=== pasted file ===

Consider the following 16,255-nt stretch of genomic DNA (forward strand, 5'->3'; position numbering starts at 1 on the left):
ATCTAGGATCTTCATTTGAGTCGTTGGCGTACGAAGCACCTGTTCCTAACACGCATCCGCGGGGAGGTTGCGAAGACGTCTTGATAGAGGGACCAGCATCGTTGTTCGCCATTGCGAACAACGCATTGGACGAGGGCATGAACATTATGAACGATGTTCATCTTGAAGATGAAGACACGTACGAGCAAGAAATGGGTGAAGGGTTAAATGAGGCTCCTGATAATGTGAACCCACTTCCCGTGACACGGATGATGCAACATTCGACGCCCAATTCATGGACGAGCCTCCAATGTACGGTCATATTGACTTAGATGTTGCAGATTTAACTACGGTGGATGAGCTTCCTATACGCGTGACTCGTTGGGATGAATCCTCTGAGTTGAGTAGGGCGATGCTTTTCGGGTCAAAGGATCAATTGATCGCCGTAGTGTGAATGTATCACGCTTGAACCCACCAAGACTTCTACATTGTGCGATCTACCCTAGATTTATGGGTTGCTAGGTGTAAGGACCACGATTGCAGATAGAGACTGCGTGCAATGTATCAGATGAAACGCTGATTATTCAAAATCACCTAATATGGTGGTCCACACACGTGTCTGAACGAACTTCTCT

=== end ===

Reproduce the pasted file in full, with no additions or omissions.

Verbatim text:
Consider the following 16,255-nt stretch of genomic DNA (forward strand, 5'->3'; position numbering starts at 1 on the left):
ATCTAGGATCTTCATTTGAGTCGTTGGCGTACGAAGCACCTGTTCCTAACACGCATCCGCGGGGAGGTTGCGAAGACGTCTTGATAGAGGGACCAGCATCGTTGTTCGCCATTGCGAACAACGCATTGGACGAGGGCATGAACATTATGAACGATGTTCATCTTGAAGATGAAGACACGTACGAGCAAGAAATGGGTGAAGGGTTAAATGAGGCTCCTGATAATGTGAACCCACTTCCCGTGACACGGATGATGCAACATTCGACGCCCAATTCATGGACGAGCCTCCAATGTACGGTCATATTGACTTAGATGTTGCAGATTTAACTACGGTGGATGAGCTTCCTATACGCGTGACTCGTTGGGATGAATCCTCTGAGTTGAGTAGGGCGATGCTTTTCGGGTCAAAGGATCAATTGATCGCCGTAGTGTGAATGTATCACGCTTGAACCCACCAAGACTTCTACATTGTGCGATCTACCCTAGATTTATGGGTTGCTAGGTGTAAGGACCACGATTGCAGATAGAGACTGCGTGCAATGTATCAGATGAAACGCTGATTATTCAAAATCACCTAATATGGTGGTCCACACACGTGTCTGAACGAACTTCTCT